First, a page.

“If The Boss Was Still Alive” Watch: George Steinbrenner was absent from Joe Torre’s Hall of Fame speech

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Here’s the back page of the New York Post today:

source:

A dude leads the local nine to 12 consecutive playoff appearances, six pennants and four World Series titles and they lead with some invented slight of a guy who has been dead for years. And who, according to Tom Verducci’s book “The Yankee Years,” had other candidates in mind besides Torre and who, even after Torre was hired, was allegedly working behind the scenes to see if Showalter would come back.

That intrigue aside, Steinbrenner was way more hands off than he had been once he came back from his Dave Winfield-Howie Spira suspension in 1993. Gene Michael and his men were running the Yankees on a day-to-day basis, not George. Obviously he would have final say, but it’s safe to say that Torre owned gratitude to more than just George Steinbrenner for his tenure as Yankees manager.

All of that said, Torre himself said afterward that he regretted omitting Steinbrenner, thereby validating this as a “scandal.” But what this is really about can be seen in the stories about it:

Later, talking to a small group of reporters, the 74-year-old Torre was asked how Steinbrenner might have handled the omission if he were still alive. “That would have made me feel better,” he said. “At least he would have yelled at me: ‘You ungrateful such, such and such.’ “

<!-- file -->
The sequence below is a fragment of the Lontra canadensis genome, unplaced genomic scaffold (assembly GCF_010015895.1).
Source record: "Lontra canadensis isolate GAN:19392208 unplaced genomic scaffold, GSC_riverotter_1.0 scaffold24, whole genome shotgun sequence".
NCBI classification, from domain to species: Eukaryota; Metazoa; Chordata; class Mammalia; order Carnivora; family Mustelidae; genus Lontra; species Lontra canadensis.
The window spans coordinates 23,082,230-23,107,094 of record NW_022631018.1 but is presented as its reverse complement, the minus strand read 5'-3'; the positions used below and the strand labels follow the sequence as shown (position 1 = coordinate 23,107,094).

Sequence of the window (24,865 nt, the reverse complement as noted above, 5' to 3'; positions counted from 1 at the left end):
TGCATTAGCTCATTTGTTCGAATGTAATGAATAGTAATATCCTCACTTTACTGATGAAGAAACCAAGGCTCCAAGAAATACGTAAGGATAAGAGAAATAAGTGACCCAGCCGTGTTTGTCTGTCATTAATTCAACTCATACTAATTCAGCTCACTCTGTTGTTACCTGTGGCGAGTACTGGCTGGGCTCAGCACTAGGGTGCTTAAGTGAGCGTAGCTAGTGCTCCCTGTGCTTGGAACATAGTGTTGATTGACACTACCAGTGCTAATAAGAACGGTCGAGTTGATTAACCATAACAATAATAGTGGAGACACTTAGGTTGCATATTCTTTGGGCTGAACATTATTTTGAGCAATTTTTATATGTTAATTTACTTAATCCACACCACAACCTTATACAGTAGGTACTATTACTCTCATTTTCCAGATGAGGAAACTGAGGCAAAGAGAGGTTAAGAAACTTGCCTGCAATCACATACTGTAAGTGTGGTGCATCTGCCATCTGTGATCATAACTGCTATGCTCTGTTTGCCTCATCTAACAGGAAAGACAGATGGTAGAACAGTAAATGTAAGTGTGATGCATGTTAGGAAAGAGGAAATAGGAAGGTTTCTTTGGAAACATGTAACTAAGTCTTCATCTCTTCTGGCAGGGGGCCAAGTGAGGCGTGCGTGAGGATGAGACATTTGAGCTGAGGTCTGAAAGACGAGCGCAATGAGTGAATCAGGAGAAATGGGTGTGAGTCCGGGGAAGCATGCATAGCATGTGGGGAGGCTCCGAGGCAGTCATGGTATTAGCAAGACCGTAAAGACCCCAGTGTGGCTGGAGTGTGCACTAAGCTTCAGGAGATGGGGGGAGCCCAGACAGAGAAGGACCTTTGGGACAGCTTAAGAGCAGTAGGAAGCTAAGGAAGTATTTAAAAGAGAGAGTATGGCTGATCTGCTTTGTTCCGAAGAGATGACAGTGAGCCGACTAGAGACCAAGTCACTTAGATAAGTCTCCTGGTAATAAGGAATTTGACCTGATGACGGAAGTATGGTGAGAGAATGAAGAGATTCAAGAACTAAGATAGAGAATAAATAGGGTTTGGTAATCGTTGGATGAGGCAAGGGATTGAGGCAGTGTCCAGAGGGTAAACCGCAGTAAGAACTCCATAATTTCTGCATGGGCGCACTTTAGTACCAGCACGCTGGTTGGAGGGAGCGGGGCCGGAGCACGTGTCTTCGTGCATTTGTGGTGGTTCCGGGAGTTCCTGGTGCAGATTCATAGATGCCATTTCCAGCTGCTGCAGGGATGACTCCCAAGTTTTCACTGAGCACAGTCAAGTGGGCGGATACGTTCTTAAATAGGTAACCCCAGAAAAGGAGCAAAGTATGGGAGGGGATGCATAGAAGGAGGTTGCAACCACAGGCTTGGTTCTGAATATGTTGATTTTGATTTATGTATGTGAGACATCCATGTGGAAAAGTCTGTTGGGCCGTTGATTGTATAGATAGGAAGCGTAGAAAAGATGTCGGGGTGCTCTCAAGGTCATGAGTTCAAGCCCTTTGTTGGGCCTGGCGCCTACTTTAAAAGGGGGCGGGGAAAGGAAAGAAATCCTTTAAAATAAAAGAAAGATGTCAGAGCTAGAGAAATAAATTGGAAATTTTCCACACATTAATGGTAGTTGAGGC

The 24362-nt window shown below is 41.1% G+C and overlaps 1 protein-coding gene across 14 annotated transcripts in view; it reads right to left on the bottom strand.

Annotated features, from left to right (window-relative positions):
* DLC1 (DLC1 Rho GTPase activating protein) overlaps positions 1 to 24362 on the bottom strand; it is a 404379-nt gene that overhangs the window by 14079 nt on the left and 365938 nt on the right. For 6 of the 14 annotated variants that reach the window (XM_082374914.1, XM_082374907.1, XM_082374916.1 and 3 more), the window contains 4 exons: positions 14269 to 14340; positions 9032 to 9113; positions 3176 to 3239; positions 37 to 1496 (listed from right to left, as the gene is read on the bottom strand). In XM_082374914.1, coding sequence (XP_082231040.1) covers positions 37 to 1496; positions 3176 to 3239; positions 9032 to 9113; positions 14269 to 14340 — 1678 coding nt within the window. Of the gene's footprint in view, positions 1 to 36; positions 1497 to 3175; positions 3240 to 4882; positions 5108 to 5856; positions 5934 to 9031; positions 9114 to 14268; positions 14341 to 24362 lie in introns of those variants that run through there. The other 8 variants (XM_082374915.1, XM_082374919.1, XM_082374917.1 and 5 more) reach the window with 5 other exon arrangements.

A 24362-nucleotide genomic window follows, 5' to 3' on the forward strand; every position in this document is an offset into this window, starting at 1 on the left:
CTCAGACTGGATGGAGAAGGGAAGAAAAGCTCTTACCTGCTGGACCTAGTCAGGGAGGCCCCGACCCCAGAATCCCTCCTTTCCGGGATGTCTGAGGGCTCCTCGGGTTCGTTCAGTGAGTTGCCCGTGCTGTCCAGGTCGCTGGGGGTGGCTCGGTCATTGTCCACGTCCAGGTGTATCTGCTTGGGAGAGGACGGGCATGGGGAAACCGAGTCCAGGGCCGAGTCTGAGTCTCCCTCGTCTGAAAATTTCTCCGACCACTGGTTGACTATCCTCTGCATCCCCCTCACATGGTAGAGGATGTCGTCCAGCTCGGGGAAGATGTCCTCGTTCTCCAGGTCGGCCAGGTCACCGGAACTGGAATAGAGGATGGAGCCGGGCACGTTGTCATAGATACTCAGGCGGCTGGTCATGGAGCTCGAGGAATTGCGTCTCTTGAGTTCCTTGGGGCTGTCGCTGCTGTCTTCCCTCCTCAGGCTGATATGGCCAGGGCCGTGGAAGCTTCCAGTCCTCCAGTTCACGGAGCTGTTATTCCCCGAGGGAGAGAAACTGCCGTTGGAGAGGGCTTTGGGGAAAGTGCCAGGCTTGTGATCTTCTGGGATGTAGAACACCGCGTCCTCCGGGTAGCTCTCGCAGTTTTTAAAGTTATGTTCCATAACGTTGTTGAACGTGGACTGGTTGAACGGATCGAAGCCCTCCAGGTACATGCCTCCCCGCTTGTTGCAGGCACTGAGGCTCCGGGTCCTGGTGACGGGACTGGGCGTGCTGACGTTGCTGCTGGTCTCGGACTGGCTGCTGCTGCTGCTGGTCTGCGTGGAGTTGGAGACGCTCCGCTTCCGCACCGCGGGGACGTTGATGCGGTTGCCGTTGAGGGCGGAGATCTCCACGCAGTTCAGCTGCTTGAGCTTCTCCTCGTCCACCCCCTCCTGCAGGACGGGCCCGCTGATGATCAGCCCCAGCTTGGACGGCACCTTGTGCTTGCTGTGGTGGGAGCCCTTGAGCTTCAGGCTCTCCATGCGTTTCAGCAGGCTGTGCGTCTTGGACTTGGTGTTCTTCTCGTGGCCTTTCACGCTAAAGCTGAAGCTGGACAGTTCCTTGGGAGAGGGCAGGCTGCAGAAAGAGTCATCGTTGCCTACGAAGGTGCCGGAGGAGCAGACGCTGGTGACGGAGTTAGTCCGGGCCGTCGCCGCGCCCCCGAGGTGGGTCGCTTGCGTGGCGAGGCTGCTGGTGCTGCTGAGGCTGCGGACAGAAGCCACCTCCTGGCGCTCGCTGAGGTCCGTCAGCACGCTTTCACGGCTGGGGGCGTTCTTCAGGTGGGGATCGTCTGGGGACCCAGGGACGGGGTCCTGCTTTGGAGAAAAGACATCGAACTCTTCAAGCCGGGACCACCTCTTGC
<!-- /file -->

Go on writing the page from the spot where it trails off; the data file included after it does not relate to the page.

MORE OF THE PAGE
The New York press will never, apparently, drop the notion that what the long-dead George Steinbrenner might think matters.

Report: Joe Girardi waiting for opening with Cubs

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Fancred’s Jon Heyman reports that former Yankees manager Joe Girardi took himself out of the running for the Reds’ and Rangers’ managerial openings. The “industry speculation” is that Girardi is waiting a year for a potential opening to manage the Cubs.

Current Cubs manager Joe Maddon has one more year left on his contract. While the Cubs have played quite well under his tenure, the front office and Maddon haven’t had any discussions about an extension, which means 2019 might be his final year with the club. Under Maddon’s leadership since 2015, the Cubs won the championship in 2016 and compiled a 387-261 (.597) record during the regular season.

Girardi, 54, spent his first four seasons in the majors with the Cubs and another three towards the end of his career. He managed the Marlins for one year in 2006, then managed the Yankees from 2008-17, leading them to a World Series in ’09 and an overall regular season record of 910-710 (.562).